University of Utah Professor Gregory A. Clark wrote an op-ed in the Salt Lake Tribune attacking organized religion generally and the Catholic Church’s decision to elevate Mother Theresa to Sainthood. Reading his anti-religious screed brought back memories of arguments that I once embraced as an atheist. In particular, Professor Clark argues that God either does not exist or he is a cruel being not worthy of worship.
“Apparently, Mother Teresa hates amputees. Either that, or God does. He’ll routinely regrow limbs for salamanders. But for people? Meh. Not so much.
Primitive superstitious beliefs are not reason to rejoice. Mass self-delusion is not reason to rejoice. Rejecting reality is not reason to rejoice.
They are reason to mourn.”
The problem of theodicy or the existence of evil continues to confront and challenge religion. It is difficult to explain how God can allow human suffering—and even worse, this suffering is selective and inconsistent. Prayers seem to be arbitrarily answered or ignored.
But I wish Professor Clark could open his heart to the teachings of the restored Gospel. So many of the doctrines of the restoration address these very same concerns. In light of our knowledge of the plan of salvation, the love of God can be reconciled with the suffering that we witness in this life. Continue reading
For those who have not yet heard, Russia recently enacted an expansive new law against proselytism that may significantly hamper organized missionary efforts and severally curtail the freedom of members to speak about their faith to friends, and even family. This is a disturbing development for those who have deep love for the incredible Russian people. It is also another foreboding omen of increased repression and intolerance in Putin’s Russia. The First Presidency issued a very measured statement about the law, but has not yet announced concrete steps that it will take to come into compliance with the law.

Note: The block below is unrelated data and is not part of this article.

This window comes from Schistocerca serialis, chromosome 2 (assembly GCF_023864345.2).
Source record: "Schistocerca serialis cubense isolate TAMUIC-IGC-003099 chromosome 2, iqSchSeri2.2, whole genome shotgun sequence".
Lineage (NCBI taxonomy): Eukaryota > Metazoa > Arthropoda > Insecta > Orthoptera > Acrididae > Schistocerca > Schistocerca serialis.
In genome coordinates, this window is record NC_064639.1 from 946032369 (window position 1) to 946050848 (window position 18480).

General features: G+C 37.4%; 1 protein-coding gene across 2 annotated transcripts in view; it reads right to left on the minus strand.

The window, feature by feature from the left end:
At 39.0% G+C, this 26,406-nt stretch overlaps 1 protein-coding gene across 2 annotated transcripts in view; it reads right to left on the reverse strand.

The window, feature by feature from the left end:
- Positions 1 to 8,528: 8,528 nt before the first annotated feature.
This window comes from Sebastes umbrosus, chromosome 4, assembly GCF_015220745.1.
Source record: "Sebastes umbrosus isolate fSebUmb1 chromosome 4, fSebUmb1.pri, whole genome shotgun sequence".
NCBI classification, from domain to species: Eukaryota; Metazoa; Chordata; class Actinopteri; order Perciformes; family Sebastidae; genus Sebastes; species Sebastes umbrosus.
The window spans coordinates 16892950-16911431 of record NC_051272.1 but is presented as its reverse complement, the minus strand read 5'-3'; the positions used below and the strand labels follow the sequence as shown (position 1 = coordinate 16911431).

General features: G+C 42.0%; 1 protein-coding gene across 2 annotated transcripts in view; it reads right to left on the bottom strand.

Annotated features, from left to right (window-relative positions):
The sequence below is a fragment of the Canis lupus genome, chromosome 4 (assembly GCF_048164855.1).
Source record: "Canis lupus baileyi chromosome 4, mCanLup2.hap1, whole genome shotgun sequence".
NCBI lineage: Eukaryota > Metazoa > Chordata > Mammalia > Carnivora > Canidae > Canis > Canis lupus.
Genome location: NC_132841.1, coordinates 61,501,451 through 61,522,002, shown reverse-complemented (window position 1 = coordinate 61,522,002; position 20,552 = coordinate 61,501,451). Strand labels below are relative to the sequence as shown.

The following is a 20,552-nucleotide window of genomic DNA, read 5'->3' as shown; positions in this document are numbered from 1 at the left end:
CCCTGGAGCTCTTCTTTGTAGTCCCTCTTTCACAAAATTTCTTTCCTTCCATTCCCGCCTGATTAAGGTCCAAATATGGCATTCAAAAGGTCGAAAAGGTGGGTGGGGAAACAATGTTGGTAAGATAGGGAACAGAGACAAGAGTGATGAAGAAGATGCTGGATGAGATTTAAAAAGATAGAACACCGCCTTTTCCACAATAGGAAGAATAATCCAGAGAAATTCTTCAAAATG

Forum 18, a news service focused on religious freedom related topics, has published what appears to me to be the best description and analysis of the new law. What becomes clear when reading their analysis is how incredibly amorphous and broad the language of the law is. On an expansive reading of the law, it is possible that for Russians to even discuss their faith with their friends or neighbors without a permit will become illegal. And of course, the danger is that prosecutors and police officers in regions of Russia will take this law and use it to try to expel unfavored groups. Continue reading
I have seen some pretty impressive firework shows in my life. In particular, I have been blown away by the craft and ingenuity on display at Disney World as music, fireworks, and narrative combine to tell incredible aerial tales.
But I don’t think I’ve ever enjoyed watched fireworks more than while living in Utah. When standing at a high vantage point, one can see the simultaneous firework displays of scores of towns across the valley. And because of relatively lax laws regarding aerial fireworks, private individuals are also simultaneously launching high quality fireworks.
Individually, each of these displays cannot compare to the magic of a high quality professional display. But the collective power of the sky filled with a cacophony of colors and sounds is far greater than the power of any individual display. And because the fireworks are launched by a variety of individuals, the show lasts for much longer than a single professional one would. Continue reading